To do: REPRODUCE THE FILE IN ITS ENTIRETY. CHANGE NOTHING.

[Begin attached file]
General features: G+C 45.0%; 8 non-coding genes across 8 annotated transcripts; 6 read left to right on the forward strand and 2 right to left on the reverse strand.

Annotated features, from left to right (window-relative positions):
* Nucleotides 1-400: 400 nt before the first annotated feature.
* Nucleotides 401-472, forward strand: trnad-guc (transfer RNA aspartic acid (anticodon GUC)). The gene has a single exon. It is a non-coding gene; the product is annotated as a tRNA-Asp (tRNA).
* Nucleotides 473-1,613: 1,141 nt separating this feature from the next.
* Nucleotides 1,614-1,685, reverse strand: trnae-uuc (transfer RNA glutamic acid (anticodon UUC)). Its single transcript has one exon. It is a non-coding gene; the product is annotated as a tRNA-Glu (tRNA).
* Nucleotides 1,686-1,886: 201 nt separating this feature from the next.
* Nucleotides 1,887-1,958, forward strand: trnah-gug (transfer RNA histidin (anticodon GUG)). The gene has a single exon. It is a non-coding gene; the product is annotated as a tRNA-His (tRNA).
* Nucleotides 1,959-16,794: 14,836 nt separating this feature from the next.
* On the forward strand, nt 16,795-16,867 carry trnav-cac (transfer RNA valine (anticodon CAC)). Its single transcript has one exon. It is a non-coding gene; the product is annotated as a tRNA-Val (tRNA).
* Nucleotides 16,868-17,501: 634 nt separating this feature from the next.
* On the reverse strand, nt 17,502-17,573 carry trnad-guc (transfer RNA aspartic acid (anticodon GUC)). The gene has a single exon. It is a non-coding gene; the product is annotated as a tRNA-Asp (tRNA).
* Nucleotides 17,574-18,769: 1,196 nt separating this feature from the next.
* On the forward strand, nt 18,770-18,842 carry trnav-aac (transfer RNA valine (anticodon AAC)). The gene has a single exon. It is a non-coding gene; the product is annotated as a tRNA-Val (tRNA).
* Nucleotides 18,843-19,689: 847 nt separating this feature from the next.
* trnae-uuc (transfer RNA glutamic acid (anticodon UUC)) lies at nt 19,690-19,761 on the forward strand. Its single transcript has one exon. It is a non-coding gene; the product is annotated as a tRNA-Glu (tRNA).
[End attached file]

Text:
General features: G+C 45.0%; 8 non-coding genes across 8 annotated transcripts; 6 read left to right on the forward strand and 2 right to left on the reverse strand.

Annotated features, from left to right (window-relative positions):
* Nucleotides 1-400: 400 nt before the first annotated feature.
* Nucleotides 401-472, forward strand: trnad-guc (transfer RNA aspartic acid (anticodon GUC)). The gene has a single exon. It is a non-coding gene; the product is annotated as a tRNA-Asp (tRNA).
* Nucleotides 473-1,613: 1,141 nt separating this feature from the next.
* Nucleotides 1,614-1,685, reverse strand: trnae-uuc (transfer RNA glutamic acid (anticodon UUC)). Its single transcript has one exon. It is a non-coding gene; the product is annotated as a tRNA-Glu (tRNA).
* Nucleotides 1,686-1,886: 201 nt separating this feature from the next.
* Nucleotides 1,887-1,958, forward strand: trnah-gug (transfer RNA histidin (anticodon GUG)). The gene has a single exon. It is a non-coding gene; the product is annotated as a tRNA-His (tRNA).
* Nucleotides 1,959-16,794: 14,836 nt separating this feature from the next.
* On the forward strand, nt 16,795-16,867 carry trnav-cac (transfer RNA valine (anticodon CAC)). Its single transcript has one exon. It is a non-coding gene; the product is annotated as a tRNA-Val (tRNA).
* Nucleotides 16,868-17,501: 634 nt separating this feature from the next.
* On the reverse strand, nt 17,502-17,573 carry trnad-guc (transfer RNA aspartic acid (anticodon GUC)). The gene has a single exon. It is a non-coding gene; the product is annotated as a tRNA-Asp (tRNA).
* Nucleotides 17,574-18,769: 1,196 nt separating this feature from the next.
* On the forward strand, nt 18,770-18,842 carry trnav-aac (transfer RNA valine (anticodon AAC)). The gene has a single exon. It is a non-coding gene; the product is annotated as a tRNA-Val (tRNA).
* Nucleotides 18,843-19,689: 847 nt separating this feature from the next.
* trnae-uuc (transfer RNA glutamic acid (anticodon UUC)) lies at nt 19,690-19,761 on the forward strand. Its single transcript has one exon. It is a non-coding gene; the product is annotated as a tRNA-Glu (tRNA).